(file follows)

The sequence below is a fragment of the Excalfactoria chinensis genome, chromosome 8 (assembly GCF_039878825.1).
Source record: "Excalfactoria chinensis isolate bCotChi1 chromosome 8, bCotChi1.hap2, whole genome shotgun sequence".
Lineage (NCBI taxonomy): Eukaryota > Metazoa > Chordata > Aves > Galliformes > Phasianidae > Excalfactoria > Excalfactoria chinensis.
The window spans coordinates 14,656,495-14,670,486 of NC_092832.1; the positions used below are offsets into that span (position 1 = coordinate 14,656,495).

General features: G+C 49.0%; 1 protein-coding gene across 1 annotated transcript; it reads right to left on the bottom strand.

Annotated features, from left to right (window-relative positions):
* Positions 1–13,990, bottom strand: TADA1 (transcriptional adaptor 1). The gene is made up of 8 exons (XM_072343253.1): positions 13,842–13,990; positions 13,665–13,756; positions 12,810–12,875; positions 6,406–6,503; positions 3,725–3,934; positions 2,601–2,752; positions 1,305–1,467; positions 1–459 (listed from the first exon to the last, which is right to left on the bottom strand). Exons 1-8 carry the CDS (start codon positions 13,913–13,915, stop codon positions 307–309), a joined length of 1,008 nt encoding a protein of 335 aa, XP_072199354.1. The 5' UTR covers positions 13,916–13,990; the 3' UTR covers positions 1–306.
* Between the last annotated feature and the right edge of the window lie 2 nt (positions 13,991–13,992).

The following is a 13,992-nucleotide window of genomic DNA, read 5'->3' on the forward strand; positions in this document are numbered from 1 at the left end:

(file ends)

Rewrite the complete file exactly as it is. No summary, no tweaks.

The sequence below is a fragment of the Excalfactoria chinensis genome, chromosome 8 (assembly GCF_039878825.1).
Source record: "Excalfactoria chinensis isolate bCotChi1 chromosome 8, bCotChi1.hap2, whole genome shotgun sequence".
Lineage (NCBI taxonomy): Eukaryota > Metazoa > Chordata > Aves > Galliformes > Phasianidae > Excalfactoria > Excalfactoria chinensis.
The window spans coordinates 14,656,495-14,670,486 of NC_092832.1; the positions used below are offsets into that span (position 1 = coordinate 14,656,495).

General features: G+C 49.0%; 1 protein-coding gene across 1 annotated transcript; it reads right to left on the bottom strand.

Annotated features, from left to right (window-relative positions):
* Positions 1–13,990, bottom strand: TADA1 (transcriptional adaptor 1). The gene is made up of 8 exons (XM_072343253.1): positions 13,842–13,990; positions 13,665–13,756; positions 12,810–12,875; positions 6,406–6,503; positions 3,725–3,934; positions 2,601–2,752; positions 1,305–1,467; positions 1–459 (listed from the first exon to the last, which is right to left on the bottom strand). Exons 1-8 carry the CDS (start codon positions 13,913–13,915, stop codon positions 307–309), a joined length of 1,008 nt encoding a protein of 335 aa, XP_072199354.1. The 5' UTR covers positions 13,916–13,990; the 3' UTR covers positions 1–306.
* Between the last annotated feature and the right edge of the window lie 2 nt (positions 13,991–13,992).

The following is a 13,992-nucleotide window of genomic DNA, read 5'->3' on the forward strand; positions in this document are numbered from 1 at the left end: